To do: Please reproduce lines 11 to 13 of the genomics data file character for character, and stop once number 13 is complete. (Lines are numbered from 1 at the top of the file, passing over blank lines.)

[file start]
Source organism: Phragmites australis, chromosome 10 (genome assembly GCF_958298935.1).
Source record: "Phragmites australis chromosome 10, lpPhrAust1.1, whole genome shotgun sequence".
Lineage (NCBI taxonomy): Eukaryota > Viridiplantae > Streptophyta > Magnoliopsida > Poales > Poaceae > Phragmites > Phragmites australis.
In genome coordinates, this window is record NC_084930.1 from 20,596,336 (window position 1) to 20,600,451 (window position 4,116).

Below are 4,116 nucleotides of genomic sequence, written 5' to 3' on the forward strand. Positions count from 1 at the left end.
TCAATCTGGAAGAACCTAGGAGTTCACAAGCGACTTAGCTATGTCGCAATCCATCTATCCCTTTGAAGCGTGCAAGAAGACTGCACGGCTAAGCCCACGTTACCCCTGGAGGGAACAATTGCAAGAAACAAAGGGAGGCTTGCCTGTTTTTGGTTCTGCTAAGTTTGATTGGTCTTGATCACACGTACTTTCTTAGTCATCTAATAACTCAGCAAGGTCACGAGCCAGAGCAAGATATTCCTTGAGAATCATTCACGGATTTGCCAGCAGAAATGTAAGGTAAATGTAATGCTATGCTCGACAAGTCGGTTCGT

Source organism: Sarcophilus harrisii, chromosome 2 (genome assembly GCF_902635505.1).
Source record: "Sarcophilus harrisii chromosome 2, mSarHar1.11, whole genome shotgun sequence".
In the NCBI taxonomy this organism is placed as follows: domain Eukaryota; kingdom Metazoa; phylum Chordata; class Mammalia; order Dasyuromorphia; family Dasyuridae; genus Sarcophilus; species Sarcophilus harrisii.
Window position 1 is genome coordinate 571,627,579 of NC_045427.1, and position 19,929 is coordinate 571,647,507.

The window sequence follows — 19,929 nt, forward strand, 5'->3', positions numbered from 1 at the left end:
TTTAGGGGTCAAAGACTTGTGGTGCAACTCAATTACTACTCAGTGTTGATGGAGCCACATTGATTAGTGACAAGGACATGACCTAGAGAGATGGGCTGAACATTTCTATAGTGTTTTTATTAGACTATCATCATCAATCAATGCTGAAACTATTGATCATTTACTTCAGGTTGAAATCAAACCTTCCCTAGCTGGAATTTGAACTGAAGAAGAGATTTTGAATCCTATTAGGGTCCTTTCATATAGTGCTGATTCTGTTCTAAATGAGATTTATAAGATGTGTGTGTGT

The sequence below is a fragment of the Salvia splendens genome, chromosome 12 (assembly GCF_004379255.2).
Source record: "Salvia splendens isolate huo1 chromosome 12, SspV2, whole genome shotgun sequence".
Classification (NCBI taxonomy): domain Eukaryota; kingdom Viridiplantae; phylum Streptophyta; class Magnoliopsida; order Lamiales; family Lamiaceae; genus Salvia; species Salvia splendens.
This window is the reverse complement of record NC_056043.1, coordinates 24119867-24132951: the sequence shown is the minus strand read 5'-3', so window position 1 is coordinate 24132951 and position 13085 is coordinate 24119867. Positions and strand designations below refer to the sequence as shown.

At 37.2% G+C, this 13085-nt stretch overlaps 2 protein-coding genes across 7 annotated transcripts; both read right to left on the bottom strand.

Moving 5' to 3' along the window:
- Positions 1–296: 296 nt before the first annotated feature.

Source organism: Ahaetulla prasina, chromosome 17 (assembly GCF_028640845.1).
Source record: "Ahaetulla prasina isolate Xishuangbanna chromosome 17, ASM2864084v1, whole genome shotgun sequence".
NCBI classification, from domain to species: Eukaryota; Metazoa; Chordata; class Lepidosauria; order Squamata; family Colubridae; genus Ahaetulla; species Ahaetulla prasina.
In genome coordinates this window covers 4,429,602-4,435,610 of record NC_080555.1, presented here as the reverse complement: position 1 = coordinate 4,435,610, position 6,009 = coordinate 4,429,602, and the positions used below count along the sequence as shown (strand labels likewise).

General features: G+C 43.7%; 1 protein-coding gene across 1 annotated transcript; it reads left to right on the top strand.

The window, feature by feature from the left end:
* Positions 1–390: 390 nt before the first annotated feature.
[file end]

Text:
The window sequence follows — 19,929 nt, forward strand, 5'->3', positions numbered from 1 at the left end:
TTTAGGGGTCAAAGACTTGTGGTGCAACTCAATTACTACTCAGTGTTGATGGAGCCACATTGATTAGTGACAAGGACATGACCTAGAGAGATGGGCTGAACATTTCTATAGTGTTTTTATTAGACTATCATCATCAATCAATGCTGAAACTATTGATCATTTACTTCAGGTTGAAATCAAACCTTCCCTAGCTGGAATTTGAACTGAAGAAGAGATTTTGAATCCTATTAGGGTCCTTTCATATAGTGCTGATTCTGTTCTAAATGAGATTTATAAGATGTGTGTGTGT

The sequence below is a fragment of the Salvia splendens genome, chromosome 12 (assembly GCF_004379255.2).